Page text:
The spill is approaching Florida’s shores. Escambia county, which includes Pensacola, is bracing itself.

Holder launches federal inquiry, snubs McCollum

The Justice Department announced civil and criminal inquiries into the spill after a meeting between Attorney General Eric Holder and three state attorneys general:

One person briefed on the inquiry said it was in an early stage and that no subpoenas had been issued yet to BP, the owner of the well. It was unclear whether any had gone to Transocean, which leased the Deepwater Horizon, the nine-year-old drilling rig that exploded and sank in April, to BP; Cameron, the company that manufactured a “blowout preventer” that failed to function after the explosion; or Halliburton, which performed drilling services like cementing.

One person not briefed on the inquiry was Florida Attorney General Bill McCollum, who issued a statement condemning his exclusion from the meeting, which included Holder and the attorneys general from Louisiana, Mississippi and Alabama.

I am disappointed the President and his Attorney General didn’t appear to see the Deepwater Horizon incident as a severe threat to Florida’s economy and environment, even though according to the latest tracking reports, the oil spill could likely impact our coast within days. With more than 1,260 miles of coastline, Florida has more coastline than any other state in the continental United States and our environment is a key driver in many of the industries that comprise the foundation of our economy.

A spokeswoman for the attorney general’s office says McCollum expects to be briefed on the inquiry in the near future. The St. Petersburg Times quotes a Justice Department spokeswoman saying the meeting was intended to focus on the three states most heavily affected.

Oil has come ashore in those three states, and now may lurk within eight miles of the Panhandle. Nearly a third of the Gulf is now closed to fishing, and the affected area now reaches the Florida state line.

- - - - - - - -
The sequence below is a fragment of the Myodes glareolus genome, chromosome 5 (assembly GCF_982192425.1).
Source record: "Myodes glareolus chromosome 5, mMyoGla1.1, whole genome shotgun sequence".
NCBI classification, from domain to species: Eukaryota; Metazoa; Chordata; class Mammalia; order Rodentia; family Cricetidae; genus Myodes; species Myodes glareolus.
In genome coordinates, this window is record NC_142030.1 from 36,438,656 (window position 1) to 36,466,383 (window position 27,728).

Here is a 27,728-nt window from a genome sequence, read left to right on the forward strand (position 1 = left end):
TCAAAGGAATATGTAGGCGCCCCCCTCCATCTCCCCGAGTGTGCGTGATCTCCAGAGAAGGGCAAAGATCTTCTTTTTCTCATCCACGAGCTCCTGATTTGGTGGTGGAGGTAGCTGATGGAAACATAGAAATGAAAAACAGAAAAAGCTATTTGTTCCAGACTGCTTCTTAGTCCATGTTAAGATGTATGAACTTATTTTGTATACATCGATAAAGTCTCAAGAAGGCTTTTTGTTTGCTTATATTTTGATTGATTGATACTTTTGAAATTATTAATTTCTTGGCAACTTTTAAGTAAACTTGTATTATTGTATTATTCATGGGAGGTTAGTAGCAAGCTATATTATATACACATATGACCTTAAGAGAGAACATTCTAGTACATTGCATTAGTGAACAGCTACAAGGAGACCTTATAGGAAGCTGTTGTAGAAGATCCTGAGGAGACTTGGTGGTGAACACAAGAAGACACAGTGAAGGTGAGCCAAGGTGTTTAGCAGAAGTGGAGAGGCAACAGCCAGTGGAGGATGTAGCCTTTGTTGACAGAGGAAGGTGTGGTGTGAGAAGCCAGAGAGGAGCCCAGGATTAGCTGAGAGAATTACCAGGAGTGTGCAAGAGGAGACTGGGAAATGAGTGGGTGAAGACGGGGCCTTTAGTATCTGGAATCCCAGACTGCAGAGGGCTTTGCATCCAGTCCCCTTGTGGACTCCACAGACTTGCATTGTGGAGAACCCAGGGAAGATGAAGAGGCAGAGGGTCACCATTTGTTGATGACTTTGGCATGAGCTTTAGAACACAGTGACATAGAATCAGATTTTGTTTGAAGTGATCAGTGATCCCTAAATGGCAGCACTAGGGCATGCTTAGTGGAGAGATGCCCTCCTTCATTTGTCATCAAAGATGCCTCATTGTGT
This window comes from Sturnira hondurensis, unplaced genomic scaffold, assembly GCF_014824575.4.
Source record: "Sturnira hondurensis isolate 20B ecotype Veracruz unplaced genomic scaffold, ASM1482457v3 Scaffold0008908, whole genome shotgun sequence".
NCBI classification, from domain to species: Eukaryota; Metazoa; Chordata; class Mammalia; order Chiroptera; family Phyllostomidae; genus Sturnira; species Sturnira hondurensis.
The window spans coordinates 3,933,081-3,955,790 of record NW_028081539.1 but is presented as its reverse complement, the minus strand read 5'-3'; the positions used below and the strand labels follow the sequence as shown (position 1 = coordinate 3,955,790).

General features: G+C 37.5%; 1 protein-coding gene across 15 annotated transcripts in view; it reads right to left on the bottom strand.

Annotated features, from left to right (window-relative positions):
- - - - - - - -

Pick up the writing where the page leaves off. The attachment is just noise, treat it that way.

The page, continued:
The end of BP?

Anne Lowry wonders whether the spill — and the ensuing lawsuits — could spell the end of the company.

It depends. First, let us quantify the costs to the company thus far. As of today, BP will have spent $1 billion on the clean-up effort, “including the cost of the spill response, containment, relief well drilling, grants to the Gulf states, claims paid and federal costs.” That includes $40 million paid out on 15,000 economic injury claims.

But, BP grimly notes, “It is too early to quantify other potential costs and liabilities associated with the incident.” What might those add up to? Congress is expected to raise the liability cap to $10 billion. BP owns 65 percent of the Deepwater Horizon site, meaning its liability could be as much as $6.5 billion.

And there’s one other major liability that would force BP to close its doors. If the government chose to prosecute BP under the Clean Water Act, it could fine the company $4,300 per barrel leaked into the Gulf — fines independent of the liability cap. If the government won those damages, BP would currently be on the hook for tens of billions — possibly enough to bankrupt the company.

According to the Washington Post, the company’s share price has already taken a beating:

BP, the world’s fourth-largest company before the April 20 blowout on the Deepwater Horizon drilling rig, has lost a staggering $74.4 billion, or 40 percent, of its market value in six weeks.

Special session delayed, again

When will Gov. Charlie Crist call the legislature for a special session to discuss a banning oil drilling in state waters? Not this month, apparently.

Crist, who was in Panama City on Monday to celebrate Memorial Day, told the Florida Tribune that he doesn’t anticipate calling lawmakers back to Tallahassee during the month of June. Crist wants legislators to put on the November ballot a proposed constitutional amendment that would ban offshore oil drilling in Florida waters.

“I think that it probably wouldn’t be until a little later in the summer, that would be my best guess,” said Crist.

Florida’s Democratic congressional delegation has grown impatient. In a letter dated last week, members (including Kendrick Meek, Crist’s Democratic opponent in the Senate Race) urged the Governor to get moving:

Special Session

Eco-alert: The New York Times reports that undersea oil plumes threaten deep-water coral reefs. University of Georgia professor Samantha Joye has been tracking the plumes, and posting regular updates to her blog.

[Pic by Mac McClelland via Twitpic]

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